Minority Report (United States, 2002)
On those rare occasions when a great motion picture reaches multiplexes, the film critic must add another aspect to his or her job description: that of cheerleader. It is incumbent upon those of us who routinely dissect movies to applaud the arrival of something like Minority Report. Writing a review isn't enough - we have to get out there and actively stump for the movie. The underlying reason is sound: if Minority Report makes a lot of money, the studios will be encouraged to fashion more films of this sort. And that is a good thing - not just for science fiction lovers but for fans of intelligent, thought-provoking pictures of all genres.
For those that must classify Minority Report, the primary category is science fiction. After all, it's based on a short story by celebrated writer Philip K. Dick, whose words have been the inspiration for such movies as Blade Runner and Total Recall. But, like another genre-crossing motion picture, 1998's Dark City, Minority Report can also be viewed as an action thriller or a futuristic film noir. It owes a debt to Dashiel Hammett and Raymond Chandler. And Minority Report plays like a different film to different audiences. Those in the mood for the action and adrenaline rush of a typical summer blockbuster will find something to their taste here. Yet there are richer rewards for viewers who are willing to engage their brains. Anyone who wants to think through the mysteries and paradoxes presented herein will discover a multi-course cinematic buffet that can keep the gray matter occupied for days to come.
The year is 2054. In many ways, the United States is the same five decades into the future as it is today, but, in other, important ways, it has changed. Washington D.C., once the murder capital of the union, is now the safest place to live - thanks in large part to the Department of Pre-Crime, an elite taskforce of law officers who, by using the predictive capabilities of three captive "precogs", know that a murder is going to happen before it takes place. Armed with that knowledge, they can arrest someone before he actually kills, saving the victim(s) and preventing the crime. The head of the Department is Director Burgess (Max von Sydow), a dispassionate man who has shepherded the group through eight years of growing pains and is now on the verge of losing control of it as the program goes national. His right hand man, Detective John Anderton (Tom Cruise), is in an equally precarious position, although Anderton's reasons for working in Pre-Crime are different from Burgess'. Anderton is on the job because his son was murdered, and he wants to prevent other people from having to endure a pain similar to his own.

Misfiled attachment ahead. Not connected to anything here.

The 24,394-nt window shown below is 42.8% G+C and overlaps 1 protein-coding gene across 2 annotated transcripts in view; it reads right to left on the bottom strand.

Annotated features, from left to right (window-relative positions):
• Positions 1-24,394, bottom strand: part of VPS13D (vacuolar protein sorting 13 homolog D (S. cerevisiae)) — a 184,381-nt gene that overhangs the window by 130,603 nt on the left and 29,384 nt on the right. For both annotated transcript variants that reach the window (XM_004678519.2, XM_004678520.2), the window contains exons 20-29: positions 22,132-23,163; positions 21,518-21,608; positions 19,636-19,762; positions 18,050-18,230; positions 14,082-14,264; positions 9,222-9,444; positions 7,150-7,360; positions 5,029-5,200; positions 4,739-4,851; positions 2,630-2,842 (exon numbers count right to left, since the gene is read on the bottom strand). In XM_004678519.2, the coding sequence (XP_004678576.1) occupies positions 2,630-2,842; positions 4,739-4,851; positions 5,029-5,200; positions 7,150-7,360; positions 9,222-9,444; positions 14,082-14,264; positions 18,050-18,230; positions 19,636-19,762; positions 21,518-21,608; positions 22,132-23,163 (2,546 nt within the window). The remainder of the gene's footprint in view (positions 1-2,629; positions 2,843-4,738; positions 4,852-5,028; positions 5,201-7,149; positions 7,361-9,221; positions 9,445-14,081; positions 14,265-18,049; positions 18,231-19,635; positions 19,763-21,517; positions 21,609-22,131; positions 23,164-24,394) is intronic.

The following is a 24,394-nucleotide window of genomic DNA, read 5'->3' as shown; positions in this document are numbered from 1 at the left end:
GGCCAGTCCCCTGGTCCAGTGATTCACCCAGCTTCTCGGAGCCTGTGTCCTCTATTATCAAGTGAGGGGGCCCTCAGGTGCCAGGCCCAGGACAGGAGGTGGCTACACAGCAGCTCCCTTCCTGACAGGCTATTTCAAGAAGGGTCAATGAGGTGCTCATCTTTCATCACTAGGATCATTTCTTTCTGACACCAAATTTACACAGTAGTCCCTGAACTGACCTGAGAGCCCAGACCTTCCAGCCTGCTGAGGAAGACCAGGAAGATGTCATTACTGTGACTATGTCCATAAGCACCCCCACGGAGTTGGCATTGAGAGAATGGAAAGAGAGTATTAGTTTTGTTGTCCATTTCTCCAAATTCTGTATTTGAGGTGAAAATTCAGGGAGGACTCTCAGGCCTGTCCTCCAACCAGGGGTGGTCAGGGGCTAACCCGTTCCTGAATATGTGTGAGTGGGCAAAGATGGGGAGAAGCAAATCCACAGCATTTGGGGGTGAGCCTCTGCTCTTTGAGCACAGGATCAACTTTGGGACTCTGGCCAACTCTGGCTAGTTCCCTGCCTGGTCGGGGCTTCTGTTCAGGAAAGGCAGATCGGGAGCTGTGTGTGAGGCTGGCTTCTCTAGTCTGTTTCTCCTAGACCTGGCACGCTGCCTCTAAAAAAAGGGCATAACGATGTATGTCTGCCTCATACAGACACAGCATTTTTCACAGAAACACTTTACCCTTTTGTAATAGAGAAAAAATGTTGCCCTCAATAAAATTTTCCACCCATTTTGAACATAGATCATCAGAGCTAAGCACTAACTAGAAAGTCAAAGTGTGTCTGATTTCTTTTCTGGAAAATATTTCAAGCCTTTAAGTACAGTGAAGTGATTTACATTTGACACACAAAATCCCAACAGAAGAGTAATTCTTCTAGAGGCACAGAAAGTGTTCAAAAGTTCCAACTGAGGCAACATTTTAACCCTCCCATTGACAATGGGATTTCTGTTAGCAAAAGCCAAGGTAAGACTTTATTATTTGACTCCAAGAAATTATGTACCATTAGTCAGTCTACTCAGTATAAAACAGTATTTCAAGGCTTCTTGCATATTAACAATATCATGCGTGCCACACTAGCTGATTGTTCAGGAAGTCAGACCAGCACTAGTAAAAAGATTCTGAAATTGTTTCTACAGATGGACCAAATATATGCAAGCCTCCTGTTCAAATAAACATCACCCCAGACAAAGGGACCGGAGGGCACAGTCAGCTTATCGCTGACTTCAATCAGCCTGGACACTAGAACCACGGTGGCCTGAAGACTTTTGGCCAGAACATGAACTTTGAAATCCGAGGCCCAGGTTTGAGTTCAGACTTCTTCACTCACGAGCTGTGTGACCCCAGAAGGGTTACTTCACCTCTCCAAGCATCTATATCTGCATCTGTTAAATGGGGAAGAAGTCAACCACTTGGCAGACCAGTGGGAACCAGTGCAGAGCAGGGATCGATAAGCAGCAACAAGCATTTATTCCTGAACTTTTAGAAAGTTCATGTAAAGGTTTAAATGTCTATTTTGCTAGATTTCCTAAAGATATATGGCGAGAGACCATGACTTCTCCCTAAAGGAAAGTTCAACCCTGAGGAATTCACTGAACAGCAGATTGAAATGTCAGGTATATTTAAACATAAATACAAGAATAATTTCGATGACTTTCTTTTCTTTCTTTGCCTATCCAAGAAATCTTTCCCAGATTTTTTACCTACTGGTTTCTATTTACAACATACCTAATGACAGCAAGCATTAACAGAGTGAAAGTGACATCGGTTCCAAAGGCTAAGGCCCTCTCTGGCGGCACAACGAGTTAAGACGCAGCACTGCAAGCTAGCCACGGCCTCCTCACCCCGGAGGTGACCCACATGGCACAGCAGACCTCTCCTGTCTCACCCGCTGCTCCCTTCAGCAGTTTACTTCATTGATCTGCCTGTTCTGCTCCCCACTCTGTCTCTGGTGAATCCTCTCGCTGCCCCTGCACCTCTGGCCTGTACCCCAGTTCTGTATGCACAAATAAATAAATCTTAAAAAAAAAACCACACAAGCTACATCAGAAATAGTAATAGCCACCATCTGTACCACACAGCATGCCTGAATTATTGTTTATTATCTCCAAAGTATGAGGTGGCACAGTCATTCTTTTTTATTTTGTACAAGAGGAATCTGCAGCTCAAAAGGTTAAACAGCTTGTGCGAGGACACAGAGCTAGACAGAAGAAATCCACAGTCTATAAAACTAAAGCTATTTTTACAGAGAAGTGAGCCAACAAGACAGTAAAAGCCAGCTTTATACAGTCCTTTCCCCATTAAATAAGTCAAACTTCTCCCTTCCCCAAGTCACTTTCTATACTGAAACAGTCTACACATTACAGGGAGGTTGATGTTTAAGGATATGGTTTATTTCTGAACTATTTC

The first part of the movie introduces us to the Pre-Crime squad and shows how they operate by illustrating their attempts to solve Case #1108 - a crime of passion in which a man discovers his wife's infidelity and kills both her and her lover. Once that is successfully wrapped up, Minority Report moves on to Case #1109 - the pre-meditated murder of a man by none other than Anderton. Within moments of recognizing that he has run afoul of the system he works for, Anderton is in full flight, certain that he is being set up by Detective Danny Witwer (Colin Farrell), a federal agent who is after his job. Anderton's belief in his own innocence is so strong that he even risks breaking into the Pre-Crime building and kidnapping Agatha (Samantha Morton), the most gifted of the three Precogs. He suspects that, with her help, he can clear himself. But things are not that simple, and, as the appointed hour of the killing draws nearer, Anderton becomes increasingly unprepared for the twists and turns in the road of his fate.
Predestination or free will? It's a question that has obsessed philosophers and religious scholars throughout the years. Now, it is the underlying subject material of a major motion picture made not for deep thinkers but for a mass audience. To understand where Minority Report is headed, one has to ponder whether the future is set and cannot be altered or whether free will makes that future a possibility rather than a certainty. In this case, there's an added complication - is the Precogs' vision accurate, or has it in some way been tampered with? Perhaps Anderton isn't actually going to kill, but has been set up by a clever and knowledgeable criminal who wants him out of the way.
Such paradoxes and musings lie at the heart of Minority Report. Here's the biggest one of all: Is it possible that the act of accusing someone of a murder could begin a chain of events that leads to the slaying. In Anderton's situation, he runs because he is accused. The only reason he ends up in circumstances where he might be forced to kill is because he is a hunted man. Take away the accusation, and there would be no question of him committing a criminal act. The prediction drives the act - a self-fulfilling prophesy. You can see the vicious circle, and it's delicious (if a little maddening) to ponder. Not since Memento has a movie twisted things this much.